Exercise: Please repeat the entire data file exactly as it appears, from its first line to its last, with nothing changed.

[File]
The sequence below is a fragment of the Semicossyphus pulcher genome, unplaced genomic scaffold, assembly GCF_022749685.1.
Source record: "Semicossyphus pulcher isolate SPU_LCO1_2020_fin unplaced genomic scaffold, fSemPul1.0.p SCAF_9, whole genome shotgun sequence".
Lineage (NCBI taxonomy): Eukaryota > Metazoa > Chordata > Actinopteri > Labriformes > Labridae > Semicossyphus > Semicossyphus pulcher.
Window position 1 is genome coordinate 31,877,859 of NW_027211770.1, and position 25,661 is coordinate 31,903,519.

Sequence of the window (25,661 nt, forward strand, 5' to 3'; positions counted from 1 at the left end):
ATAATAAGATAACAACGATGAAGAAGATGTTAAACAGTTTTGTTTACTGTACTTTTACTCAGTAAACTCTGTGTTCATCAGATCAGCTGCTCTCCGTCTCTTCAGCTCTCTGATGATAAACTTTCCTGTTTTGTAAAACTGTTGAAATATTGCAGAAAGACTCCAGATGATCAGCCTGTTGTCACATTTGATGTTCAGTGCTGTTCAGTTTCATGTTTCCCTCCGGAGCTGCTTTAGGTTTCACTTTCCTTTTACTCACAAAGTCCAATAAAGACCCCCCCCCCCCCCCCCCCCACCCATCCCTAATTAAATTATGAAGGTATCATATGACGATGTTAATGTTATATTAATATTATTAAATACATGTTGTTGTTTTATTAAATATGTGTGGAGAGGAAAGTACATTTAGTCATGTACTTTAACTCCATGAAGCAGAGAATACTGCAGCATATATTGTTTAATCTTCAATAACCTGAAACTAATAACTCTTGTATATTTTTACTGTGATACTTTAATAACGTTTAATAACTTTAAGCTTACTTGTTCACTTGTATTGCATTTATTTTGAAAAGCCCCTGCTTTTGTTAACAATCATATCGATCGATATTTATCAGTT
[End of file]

The sequence below is a fragment of the Semicossyphus pulcher genome, unplaced genomic scaffold, assembly GCF_022749685.1.
Source record: "Semicossyphus pulcher isolate SPU_LCO1_2020_fin unplaced genomic scaffold, fSemPul1.0.p SCAF_9, whole genome shotgun sequence".
Lineage (NCBI taxonomy): Eukaryota > Metazoa > Chordata > Actinopteri > Labriformes > Labridae > Semicossyphus > Semicossyphus pulcher.
Window position 1 is genome coordinate 31,877,859 of NW_027211770.1, and position 25,661 is coordinate 31,903,519.

Sequence of the window (25,661 nt, forward strand, 5' to 3'; positions counted from 1 at the left end):
ATAATAAGATAACAACGATGAAGAAGATGTTAAACAGTTTTGTTTACTGTACTTTTACTCAGTAAACTCTGTGTTCATCAGATCAGCTGCTCTCCGTCTCTTCAGCTCTCTGATGATAAACTTTCCTGTTTTGTAAAACTGTTGAAATATTGCAGAAAGACTCCAGATGATCAGCCTGTTGTCACATTTGATGTTCAGTGCTGTTCAGTTTCATGTTTCCCTCCGGAGCTGCTTTAGGTTTCACTTTCCTTTTACTCACAAAGTCCAATAAAGACCCCCCCCCCCCCCCCCCCCACCCATCCCTAATTAAATTATGAAGGTATCATATGACGATGTTAATGTTATATTAATATTATTAAATACATGTTGTTGTTTTATTAAATATGTGTGGAGAGGAAAGTACATTTAGTCATGTACTTTAACTCCATGAAGCAGAGAATACTGCAGCATATATTGTTTAATCTTCAATAACCTGAAACTAATAACTCTTGTATATTTTTACTGTGATACTTTAATAACGTTTAATAACTTTAAGCTTACTTGTTCACTTGTATTGCATTTATTTTGAAAAGCCCCTGCTTTTGTTAACAATCATATCGATCGATATTTATCAGTT